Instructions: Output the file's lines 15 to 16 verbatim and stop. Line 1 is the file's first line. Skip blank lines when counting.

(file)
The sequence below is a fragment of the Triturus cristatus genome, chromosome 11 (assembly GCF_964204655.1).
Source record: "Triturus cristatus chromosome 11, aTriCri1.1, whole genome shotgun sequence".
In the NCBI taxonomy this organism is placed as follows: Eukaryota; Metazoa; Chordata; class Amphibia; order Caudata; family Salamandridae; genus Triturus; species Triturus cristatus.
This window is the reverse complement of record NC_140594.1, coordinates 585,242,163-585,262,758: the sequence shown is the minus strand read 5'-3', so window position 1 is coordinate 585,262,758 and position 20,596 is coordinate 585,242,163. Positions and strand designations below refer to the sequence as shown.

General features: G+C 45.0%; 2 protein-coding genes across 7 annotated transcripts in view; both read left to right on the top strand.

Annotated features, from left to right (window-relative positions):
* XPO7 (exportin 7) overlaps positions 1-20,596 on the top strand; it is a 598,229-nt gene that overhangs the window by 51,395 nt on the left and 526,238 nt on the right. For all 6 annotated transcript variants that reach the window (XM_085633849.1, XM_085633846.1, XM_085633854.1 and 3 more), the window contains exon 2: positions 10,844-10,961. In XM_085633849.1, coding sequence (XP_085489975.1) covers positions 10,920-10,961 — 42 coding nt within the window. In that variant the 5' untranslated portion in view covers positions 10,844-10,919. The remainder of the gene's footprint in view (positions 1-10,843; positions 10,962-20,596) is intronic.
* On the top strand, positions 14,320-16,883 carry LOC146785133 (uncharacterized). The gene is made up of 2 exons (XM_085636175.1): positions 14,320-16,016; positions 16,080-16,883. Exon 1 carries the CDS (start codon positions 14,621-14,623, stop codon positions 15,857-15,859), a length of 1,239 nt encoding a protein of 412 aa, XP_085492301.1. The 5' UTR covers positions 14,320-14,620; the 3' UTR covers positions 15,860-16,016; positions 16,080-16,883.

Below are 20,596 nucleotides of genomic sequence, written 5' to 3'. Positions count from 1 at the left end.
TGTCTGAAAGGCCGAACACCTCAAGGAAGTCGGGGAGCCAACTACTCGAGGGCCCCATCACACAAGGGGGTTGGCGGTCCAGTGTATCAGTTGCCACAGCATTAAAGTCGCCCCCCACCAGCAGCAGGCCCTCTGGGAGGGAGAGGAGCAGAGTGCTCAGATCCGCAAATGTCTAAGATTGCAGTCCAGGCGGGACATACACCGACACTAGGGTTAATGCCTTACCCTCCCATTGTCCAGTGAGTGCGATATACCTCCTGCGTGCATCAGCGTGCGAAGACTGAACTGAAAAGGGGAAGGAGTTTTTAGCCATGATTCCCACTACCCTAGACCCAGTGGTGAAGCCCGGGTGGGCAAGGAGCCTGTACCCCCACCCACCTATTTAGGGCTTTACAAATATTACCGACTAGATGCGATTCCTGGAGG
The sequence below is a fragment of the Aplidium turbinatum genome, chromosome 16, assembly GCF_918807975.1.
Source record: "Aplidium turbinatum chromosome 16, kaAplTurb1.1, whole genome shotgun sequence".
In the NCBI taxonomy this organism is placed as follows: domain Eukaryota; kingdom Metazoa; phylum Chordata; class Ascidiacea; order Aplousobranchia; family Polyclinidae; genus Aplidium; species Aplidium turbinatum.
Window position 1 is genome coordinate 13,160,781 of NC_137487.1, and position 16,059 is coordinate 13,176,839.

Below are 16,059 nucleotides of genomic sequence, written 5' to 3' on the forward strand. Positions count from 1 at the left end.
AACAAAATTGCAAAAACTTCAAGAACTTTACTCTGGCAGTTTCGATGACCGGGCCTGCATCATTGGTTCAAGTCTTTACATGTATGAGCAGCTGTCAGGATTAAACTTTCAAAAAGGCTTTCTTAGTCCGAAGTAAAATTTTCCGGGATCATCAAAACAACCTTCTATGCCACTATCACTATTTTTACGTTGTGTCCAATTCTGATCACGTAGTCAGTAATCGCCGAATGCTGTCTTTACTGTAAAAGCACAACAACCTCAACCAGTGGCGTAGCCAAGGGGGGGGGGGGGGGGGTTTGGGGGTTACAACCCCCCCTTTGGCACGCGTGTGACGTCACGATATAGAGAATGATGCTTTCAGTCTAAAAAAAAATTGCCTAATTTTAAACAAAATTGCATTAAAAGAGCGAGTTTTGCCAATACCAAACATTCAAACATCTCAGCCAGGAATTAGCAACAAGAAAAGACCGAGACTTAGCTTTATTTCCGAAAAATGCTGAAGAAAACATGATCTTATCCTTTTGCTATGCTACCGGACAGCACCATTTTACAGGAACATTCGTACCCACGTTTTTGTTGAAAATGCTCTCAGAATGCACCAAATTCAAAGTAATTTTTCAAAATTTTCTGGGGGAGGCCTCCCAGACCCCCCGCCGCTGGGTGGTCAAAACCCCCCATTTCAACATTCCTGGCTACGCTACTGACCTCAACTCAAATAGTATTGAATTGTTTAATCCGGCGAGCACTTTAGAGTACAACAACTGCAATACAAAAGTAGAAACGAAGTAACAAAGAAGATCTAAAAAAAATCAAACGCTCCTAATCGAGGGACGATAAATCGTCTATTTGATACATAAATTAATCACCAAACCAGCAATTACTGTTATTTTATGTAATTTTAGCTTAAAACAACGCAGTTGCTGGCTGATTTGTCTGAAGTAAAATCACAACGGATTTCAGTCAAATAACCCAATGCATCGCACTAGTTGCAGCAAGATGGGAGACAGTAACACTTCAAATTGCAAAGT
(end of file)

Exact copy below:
Below are 16,059 nucleotides of genomic sequence, written 5' to 3' on the forward strand. Positions count from 1 at the left end.
AACAAAATTGCAAAAACTTCAAGAACTTTACTCTGGCAGTTTCGATGACCGGGCCTGCATCATTGGTTCAAGTCTTTACATGTATGAGCAGCTGTCAGGATTAAACTTTCAAAAAGGCTTTCTTAGTCCGAAGTAAAATTTTCCGGGATCATCAAAACAACCTTCTATGCCACTATCACTATTTTTACGTTGTGTCCAATTCTGATCACGTAGTCAGTAATCGCCGAATGCTGTCTTTACTGTAAAAGCACAACAACCTCAACCAGTGGCGTAGCCAAGGGGGGGGGGGGGGGGGTTTGGGGGTTACAACCCCCCCTTTGGCACGCGTGTGACGTCACGATATAGAGAATGATGCTTTCAGTCTAAAAAAAAATTGCCTAATTTTAAACAAAATTGCATTAAAAGAGCGAGTTTTGCCAATACCAAACATTCAAACATCTCAGCCAGGAATTAGCAACAAGAAAAGACCGAGACTTAGCTTTATTTCCGAAAAATGCTGAAGAAAACATGATCTTATCCTTTTGCTATGCTACCGGACAGCACCATTTTACAGGAACATTCGTACCCACGTTTTTGTTGAAAATGCTCTCAGAATGCACCAAATTCAAAGTAATTTTTCAAAATTTTCTGGGGGAGGCCTCCCAGACCCCCCGCCGCTGGGTGGTCAAAACCCCCCATTTCAACATTCCTGGCTACGCTACTGACCTCAACTCAAATAGTATTGAATTGTTTAATCCGGCGAGCACTTTAGAGTACAACAACTGCAATACAAAAGTAGAAACGAAGTAACAAAGAAGATCTAAAAAAAATCAAACGCTCCTAATCGAGGGACGATAAATCGTCTATTTGATACATAAATTAATCACCAAACCAGCAATTACTGTTATTTTATGTAATTTTAGCTTAAAACAACGCAGTTGCTGGCTGATTTGTCTGAAGTAAAATCACAACGGATTTCAGTCAAATAACCCAATGCATCGCACTAGTTGCAGCAAGATGGGAGACAGTAACACTTCAAATTGCAAAGT